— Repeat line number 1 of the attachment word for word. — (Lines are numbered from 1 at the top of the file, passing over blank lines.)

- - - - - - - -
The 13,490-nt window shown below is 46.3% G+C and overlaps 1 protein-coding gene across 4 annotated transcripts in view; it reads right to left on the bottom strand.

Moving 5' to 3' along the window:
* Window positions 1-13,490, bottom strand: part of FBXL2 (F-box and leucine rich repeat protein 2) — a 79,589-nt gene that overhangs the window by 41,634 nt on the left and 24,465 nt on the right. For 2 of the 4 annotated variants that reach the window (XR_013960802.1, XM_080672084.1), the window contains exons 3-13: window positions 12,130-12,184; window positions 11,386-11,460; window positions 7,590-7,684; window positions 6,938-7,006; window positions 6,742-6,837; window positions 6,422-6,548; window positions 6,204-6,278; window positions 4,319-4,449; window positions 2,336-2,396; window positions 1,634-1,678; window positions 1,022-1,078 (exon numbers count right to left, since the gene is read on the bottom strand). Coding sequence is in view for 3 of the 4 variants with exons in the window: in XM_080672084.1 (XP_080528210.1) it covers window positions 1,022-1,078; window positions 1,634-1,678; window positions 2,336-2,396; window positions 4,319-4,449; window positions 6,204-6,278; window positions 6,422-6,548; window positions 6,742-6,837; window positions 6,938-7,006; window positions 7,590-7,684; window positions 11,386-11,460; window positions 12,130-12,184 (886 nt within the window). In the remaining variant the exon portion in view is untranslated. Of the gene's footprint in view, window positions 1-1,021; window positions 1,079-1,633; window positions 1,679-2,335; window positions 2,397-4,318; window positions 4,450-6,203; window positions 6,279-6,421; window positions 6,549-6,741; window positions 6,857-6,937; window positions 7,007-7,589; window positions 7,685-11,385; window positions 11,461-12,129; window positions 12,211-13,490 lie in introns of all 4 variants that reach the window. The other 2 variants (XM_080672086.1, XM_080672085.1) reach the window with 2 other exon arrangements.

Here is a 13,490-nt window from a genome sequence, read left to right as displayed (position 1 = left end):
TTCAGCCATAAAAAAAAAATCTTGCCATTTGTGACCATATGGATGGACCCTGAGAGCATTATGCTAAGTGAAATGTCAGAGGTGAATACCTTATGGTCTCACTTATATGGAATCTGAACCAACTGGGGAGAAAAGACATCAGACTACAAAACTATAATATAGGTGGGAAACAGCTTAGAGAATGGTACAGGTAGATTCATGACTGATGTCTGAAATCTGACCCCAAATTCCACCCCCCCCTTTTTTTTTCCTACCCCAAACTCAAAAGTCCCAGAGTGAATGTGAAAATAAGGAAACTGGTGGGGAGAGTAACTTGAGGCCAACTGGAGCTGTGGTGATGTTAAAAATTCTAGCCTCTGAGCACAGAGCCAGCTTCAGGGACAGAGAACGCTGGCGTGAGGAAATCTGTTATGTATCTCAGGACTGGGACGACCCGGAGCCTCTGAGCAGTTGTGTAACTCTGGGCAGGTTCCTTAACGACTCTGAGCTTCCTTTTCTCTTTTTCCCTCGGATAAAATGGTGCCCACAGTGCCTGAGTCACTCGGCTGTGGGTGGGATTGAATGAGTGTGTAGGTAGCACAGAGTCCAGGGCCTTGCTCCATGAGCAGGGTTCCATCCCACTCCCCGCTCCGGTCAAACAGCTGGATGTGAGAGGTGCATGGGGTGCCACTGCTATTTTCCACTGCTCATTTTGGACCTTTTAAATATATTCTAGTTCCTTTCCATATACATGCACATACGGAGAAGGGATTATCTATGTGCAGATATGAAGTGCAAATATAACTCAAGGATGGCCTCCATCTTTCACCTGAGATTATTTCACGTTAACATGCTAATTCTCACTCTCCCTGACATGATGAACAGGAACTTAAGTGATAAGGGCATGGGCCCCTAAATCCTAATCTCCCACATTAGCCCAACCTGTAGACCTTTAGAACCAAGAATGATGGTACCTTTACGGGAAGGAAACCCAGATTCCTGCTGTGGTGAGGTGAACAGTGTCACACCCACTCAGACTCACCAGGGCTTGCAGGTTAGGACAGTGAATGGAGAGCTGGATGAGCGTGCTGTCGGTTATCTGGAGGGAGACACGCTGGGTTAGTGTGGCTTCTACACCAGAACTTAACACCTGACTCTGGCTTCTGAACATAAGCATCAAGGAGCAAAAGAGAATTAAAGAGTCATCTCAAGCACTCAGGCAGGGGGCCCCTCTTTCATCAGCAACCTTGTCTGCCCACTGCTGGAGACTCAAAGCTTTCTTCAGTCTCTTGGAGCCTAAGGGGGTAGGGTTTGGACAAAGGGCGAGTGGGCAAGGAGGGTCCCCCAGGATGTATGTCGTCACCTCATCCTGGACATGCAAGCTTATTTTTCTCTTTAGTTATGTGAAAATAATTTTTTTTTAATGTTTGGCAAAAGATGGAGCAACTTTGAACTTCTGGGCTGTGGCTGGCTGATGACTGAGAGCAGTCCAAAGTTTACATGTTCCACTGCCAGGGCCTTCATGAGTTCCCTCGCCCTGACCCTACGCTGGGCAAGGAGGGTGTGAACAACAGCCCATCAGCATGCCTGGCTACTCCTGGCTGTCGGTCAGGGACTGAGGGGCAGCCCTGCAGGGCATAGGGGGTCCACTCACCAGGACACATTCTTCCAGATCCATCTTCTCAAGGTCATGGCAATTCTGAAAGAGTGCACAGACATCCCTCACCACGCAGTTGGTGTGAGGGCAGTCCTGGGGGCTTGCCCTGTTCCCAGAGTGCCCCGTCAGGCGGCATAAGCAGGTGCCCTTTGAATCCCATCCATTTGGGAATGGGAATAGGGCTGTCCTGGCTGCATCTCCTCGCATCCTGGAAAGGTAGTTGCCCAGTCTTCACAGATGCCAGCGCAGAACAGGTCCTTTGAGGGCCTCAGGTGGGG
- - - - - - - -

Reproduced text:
The 13,490-nt window shown below is 46.3% G+C and overlaps 1 protein-coding gene across 4 annotated transcripts in view; it reads right to left on the bottom strand.